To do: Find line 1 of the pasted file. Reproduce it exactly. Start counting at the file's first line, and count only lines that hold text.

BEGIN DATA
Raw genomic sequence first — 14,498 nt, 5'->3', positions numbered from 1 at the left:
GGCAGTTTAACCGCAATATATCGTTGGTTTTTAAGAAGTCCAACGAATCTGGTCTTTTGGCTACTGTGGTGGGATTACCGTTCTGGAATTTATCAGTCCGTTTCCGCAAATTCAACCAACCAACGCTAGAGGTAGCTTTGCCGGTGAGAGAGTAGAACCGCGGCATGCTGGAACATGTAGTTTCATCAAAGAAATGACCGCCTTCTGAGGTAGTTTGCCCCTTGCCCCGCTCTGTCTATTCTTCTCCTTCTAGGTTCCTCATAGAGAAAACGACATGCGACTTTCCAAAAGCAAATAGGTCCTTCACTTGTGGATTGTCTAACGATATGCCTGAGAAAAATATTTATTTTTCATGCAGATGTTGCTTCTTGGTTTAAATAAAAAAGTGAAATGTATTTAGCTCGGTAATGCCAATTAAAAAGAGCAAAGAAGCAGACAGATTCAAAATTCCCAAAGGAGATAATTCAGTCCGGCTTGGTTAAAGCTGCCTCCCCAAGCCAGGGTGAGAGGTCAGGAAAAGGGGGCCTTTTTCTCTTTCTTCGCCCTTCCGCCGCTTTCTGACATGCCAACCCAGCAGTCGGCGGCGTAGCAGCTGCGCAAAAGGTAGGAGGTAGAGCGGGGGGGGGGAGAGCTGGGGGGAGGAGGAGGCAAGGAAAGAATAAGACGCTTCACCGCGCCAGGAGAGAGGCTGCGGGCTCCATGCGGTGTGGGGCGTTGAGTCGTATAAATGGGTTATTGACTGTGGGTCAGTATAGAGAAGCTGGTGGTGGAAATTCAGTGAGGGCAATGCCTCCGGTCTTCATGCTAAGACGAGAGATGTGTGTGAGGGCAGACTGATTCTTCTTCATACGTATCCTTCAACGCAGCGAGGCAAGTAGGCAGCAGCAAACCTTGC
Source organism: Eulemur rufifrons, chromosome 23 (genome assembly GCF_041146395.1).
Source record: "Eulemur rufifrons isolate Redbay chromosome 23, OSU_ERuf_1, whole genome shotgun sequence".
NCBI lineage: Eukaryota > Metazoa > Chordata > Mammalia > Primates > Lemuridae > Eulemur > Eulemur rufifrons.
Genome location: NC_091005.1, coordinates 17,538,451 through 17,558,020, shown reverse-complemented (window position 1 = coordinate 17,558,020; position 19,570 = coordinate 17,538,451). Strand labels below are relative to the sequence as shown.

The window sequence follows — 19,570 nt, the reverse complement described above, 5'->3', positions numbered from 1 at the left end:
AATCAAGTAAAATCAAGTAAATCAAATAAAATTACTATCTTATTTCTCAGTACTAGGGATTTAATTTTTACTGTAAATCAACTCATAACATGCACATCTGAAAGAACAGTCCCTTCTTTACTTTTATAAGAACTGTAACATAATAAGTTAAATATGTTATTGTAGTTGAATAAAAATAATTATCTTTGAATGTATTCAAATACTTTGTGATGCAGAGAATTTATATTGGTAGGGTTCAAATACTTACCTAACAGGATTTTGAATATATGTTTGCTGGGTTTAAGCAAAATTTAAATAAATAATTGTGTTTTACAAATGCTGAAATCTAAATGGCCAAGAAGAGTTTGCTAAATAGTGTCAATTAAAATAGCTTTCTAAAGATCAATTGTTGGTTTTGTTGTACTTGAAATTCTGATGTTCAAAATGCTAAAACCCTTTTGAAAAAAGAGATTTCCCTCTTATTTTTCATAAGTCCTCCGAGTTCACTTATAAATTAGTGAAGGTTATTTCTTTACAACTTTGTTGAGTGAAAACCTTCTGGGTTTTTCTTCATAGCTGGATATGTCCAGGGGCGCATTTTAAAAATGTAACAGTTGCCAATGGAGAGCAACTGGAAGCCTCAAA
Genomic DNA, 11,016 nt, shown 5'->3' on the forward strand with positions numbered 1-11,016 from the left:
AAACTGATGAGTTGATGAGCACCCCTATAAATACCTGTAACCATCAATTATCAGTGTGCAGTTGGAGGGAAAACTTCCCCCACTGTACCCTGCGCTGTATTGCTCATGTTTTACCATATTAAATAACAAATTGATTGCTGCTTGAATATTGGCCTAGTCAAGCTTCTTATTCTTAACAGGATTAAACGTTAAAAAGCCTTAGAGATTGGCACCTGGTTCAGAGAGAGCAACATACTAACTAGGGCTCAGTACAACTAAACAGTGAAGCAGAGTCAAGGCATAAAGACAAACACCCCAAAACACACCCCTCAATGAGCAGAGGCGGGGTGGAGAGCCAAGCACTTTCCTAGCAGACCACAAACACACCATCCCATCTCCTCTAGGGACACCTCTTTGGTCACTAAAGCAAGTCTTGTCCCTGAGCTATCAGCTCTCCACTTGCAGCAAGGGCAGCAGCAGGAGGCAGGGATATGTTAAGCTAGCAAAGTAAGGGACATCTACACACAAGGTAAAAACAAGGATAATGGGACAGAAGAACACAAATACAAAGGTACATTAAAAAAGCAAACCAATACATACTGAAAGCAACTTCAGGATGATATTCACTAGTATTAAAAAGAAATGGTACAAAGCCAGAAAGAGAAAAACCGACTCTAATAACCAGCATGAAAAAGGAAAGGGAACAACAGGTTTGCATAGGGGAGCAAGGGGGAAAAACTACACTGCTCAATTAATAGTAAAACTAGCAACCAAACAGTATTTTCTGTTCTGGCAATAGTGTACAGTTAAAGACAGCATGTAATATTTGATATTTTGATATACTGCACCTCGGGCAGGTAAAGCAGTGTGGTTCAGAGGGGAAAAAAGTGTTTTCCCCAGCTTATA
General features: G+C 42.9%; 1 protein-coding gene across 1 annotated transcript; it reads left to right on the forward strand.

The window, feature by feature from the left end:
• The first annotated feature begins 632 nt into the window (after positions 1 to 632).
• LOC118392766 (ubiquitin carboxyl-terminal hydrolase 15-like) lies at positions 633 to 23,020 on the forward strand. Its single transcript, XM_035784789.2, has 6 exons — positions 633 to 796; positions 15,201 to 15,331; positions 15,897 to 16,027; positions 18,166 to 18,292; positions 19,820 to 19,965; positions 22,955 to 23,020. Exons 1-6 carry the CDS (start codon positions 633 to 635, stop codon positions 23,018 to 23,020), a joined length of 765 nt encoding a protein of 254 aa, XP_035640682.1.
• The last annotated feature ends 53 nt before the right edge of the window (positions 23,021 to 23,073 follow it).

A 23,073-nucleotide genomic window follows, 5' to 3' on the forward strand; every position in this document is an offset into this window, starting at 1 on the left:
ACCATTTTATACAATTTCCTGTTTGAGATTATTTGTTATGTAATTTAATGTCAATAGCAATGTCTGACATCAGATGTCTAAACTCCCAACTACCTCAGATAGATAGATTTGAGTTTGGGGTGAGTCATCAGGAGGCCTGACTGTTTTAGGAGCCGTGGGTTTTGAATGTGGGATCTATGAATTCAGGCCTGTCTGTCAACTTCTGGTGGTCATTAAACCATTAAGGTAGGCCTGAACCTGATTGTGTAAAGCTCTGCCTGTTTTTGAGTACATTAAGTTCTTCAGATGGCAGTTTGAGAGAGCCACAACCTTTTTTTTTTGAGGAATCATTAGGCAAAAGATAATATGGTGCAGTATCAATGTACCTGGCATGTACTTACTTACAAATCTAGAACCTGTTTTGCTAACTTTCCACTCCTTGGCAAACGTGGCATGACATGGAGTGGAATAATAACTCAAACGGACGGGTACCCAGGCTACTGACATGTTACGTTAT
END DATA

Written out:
Raw genomic sequence first — 14,498 nt, 5'->3', positions numbered from 1 at the left: